Every time I sit in a church service, I feel the occasional wave of uneasiness. What is it I’m doing here? Do I wish I were doing it more?
Church and I have a complicated relationship. When I was young, I was the queen of church (or at least an up-and-coming princess). I showed up to everything: Sunday School, choir rehearsal, normal services, and special services. I mentored middle school girls. I directed the children’s performing arts group, writing musicals and coordinating elaborate projects. I helped start an early morning praise service, singing with the band and writing songs.
And then it all stopped being fun. One Sunday morning as we got ready for the praise service, I laughed with a friend about something and the piano player turned to me in surprise. “It’s really nice to hear you laugh,” he said.
From his tone, you’d think I never laughed. I felt affronted in the moment, but his words stuck on me like chewing gum to a shoe. Did I not laugh when I was at church?
I’d taken on too much. I was in the middle of my first year of full-time music teaching, and spending hours working on church performances in addition to the performances at school had me exhausted and cranky. I was playing the role of the church superhero, but the costume didn’t fit any longer.
It was a relief when my first husband and I moved to Massachusetts, where no one knew the kind of passion and time we had put into our old church. We checked out a bunch of churches. We got a little lazy about showing up every week.
And then my husband announced that he was done with church – and God – altogether. I wasn’t done with God, but church was a more confusing question. I attended a Quaker meeting. Then I stopped.
Church no longer felt right. Yoga felt right. The spiritual community at the amazing Stoneridge Children’s Montessori School felt right. Walking on the beach and memorizing Mary Oliver poetry felt right.
Still, a voice inside of me said, It doesn’t matter if church feels right. It’s what a real Christian does. You’re not in the club unless you attend the meetings.
During our year in Kansas, church felt right again. I was a stranger to Wichita, and church was a place where I could quickly shed that identity. I got to know new people. I felt part of a community.
We moved back, my friends surrounded me again, and the need for church disappeared. But my connection to Christianity is more important to me now than ever. I no longer see myself as the happy rebel who stays away from church simply because she’s not feeling it. Perhaps there are other questions at stake besides my feelings.
Now it’s Lent, and I’m attending church. And it feels mostly good. It feels important, yet somehow it also feels unnecessary. It feels like it’ll take more than one blog entry to explore.
Bottom line, the question of church attendance feels like a pull between two beautiful versions of my life. What life do I choose to live?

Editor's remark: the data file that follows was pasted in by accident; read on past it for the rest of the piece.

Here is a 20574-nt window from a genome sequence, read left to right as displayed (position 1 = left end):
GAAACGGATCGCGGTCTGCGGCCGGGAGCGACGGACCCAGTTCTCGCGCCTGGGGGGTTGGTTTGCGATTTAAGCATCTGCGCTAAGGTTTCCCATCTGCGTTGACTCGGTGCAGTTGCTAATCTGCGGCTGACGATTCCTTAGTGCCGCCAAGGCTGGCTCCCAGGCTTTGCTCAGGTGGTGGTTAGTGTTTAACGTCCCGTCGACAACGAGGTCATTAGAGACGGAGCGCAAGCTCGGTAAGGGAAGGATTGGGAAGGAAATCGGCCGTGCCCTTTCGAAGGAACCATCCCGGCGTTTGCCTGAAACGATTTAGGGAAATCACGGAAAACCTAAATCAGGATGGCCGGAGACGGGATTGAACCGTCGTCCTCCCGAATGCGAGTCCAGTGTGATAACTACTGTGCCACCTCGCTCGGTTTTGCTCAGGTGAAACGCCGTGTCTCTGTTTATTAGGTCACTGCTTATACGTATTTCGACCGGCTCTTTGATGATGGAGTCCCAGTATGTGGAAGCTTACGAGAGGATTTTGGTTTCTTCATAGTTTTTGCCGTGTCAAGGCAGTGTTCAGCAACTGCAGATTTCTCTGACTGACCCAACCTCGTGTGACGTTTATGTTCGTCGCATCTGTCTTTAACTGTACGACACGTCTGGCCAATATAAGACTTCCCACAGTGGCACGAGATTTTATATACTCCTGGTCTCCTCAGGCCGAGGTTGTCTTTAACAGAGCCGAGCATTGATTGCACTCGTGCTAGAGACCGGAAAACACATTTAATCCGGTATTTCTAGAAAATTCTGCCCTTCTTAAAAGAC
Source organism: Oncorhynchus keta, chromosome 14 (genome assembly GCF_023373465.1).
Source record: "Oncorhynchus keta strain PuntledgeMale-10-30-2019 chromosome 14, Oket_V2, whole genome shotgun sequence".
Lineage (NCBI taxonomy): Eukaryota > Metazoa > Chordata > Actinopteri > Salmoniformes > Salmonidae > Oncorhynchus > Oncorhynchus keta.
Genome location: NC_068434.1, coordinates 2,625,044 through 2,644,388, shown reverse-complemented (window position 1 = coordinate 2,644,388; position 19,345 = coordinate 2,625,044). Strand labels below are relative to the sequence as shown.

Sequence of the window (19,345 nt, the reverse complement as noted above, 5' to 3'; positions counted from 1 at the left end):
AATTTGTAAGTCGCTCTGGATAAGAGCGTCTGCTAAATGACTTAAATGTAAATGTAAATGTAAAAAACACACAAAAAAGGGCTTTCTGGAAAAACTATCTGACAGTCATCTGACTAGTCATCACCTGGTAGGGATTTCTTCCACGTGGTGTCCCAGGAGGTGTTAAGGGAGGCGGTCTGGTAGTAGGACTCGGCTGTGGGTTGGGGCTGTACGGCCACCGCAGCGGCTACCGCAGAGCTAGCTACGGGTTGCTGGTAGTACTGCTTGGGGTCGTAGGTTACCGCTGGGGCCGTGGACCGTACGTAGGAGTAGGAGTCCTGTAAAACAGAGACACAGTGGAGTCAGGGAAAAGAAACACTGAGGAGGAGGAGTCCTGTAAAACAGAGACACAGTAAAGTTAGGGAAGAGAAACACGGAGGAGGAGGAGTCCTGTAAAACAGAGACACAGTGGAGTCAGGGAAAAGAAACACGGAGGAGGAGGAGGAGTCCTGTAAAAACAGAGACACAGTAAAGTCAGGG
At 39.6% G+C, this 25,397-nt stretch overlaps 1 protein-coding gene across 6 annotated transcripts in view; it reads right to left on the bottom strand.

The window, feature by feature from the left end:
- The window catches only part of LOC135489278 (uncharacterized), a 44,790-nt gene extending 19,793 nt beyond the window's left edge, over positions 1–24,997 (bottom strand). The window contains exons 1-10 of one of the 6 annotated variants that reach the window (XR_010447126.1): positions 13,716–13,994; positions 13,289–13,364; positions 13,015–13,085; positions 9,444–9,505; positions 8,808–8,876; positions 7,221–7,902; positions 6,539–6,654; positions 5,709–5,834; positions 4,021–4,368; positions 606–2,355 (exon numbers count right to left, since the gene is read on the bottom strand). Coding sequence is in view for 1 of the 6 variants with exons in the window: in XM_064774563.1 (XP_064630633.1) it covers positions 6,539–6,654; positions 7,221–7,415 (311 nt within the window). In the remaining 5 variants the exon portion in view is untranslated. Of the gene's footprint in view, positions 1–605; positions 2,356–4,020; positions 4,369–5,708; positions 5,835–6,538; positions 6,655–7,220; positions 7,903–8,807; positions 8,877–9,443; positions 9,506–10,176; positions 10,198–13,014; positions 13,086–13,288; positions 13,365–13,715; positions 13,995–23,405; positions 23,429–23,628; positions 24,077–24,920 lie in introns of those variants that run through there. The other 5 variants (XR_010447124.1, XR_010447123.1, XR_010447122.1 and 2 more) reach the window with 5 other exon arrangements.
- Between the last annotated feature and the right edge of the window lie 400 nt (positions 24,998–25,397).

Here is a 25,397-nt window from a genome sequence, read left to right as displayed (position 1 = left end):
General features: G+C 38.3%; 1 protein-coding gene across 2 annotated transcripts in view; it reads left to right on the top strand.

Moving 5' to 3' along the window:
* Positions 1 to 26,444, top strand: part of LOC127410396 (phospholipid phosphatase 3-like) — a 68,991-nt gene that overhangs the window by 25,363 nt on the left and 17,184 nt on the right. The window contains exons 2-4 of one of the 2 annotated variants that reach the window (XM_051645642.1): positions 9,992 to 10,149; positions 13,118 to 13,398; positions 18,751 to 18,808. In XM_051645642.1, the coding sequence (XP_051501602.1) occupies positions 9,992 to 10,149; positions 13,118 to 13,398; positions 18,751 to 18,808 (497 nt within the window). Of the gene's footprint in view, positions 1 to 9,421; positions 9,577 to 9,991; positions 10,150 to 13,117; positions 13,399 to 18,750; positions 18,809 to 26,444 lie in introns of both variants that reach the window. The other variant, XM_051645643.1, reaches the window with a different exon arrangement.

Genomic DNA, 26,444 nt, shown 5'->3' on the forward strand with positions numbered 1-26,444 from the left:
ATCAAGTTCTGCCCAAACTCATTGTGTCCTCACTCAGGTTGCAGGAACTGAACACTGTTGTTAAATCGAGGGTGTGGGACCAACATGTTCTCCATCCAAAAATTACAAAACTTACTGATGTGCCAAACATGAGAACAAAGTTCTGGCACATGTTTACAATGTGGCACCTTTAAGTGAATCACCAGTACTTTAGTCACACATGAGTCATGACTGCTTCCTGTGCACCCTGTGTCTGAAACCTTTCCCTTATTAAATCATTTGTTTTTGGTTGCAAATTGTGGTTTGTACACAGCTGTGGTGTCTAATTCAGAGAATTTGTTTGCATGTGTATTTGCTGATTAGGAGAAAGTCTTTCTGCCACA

I am right with you. (Not surprising, considering all we’ve shared).
I’m exploring too. I have two selves that are not equal, not opposing.
And that’s what I know right now. And that’s okay for now.
Thank you for freely expressing … haha…”our” thoughts.
From a friend who walked beside me through the church days and all the passages since, this means a lot. Love you, Susan.
Hannah, thank you for sharing this. You know I’ve had a lot of similar feelings and pressures (from outside and from within). One thing I do know: it will be a lot better exploring this phase with you and reading about your journey.
Thanks, dear Catherine. Sharing makes a huge difference, doesn’t it? Reading your blog gives me the same sense of sisterhood. So grateful for you. Thanks for reading.
I loved reading this Hannah. I totally get where your coming from with church. I like my faith, I’m just not sure about church anymore, I go for my kids, but my heart left long ago. Yet is seems like in American culture the 2 always go together. I’m still figuring this all out, but like hearing others thoughts.
Thanks for reading and commenting, Gina! I think that more and more, church and faith are NOT going together…a lot of those with great faith are no where near churches! So faith is taking new forms, which is cool. Still, community is important, right? It’s a question of where to find faith community where our hearts really are. Not always the simplest task! I pray grace for your journey, wherever it may lead you and your family. Sending love your way!
WoW I can’t believe I never addressed this entry!
Why do I go to church? I go to be with other Believers. Church is not a particular place; it is where 2 or more gather in the Name of Jesus with the express purpose of Worship/Adoration/Listening
What is a Believer? We believe that the historic Jesus is the Christ of God, Messiah to the Jews/Saviour to all humankind.
I believe that I was created by MAGNIFICENT GOD; created to Worship the I AM. I want to cooperate with the purposes Jesus spoke of regarding the Kingdom of God….which is here now among us……
I believe in the trinitarian God; knowing and cooperating with the Holy Spirit who is working in me to submit and join in His good pleasure has been my heart’s desire since I let Him start in the spring of 1972.
The Good News is that I am deeply and immeasurably Loved and I want very much to Love Him/Her right back!
Mom, thank you for this. I absolutely agree that church is not a particular place. The question for me is where do I invest time…in what sacred communities? I want to cooperate with the Kingdom of God, too, and I know for sure that it is among us. Among ALL of us in so many different ways. I resonate with this reality immeasurable love being at the heart of the universe!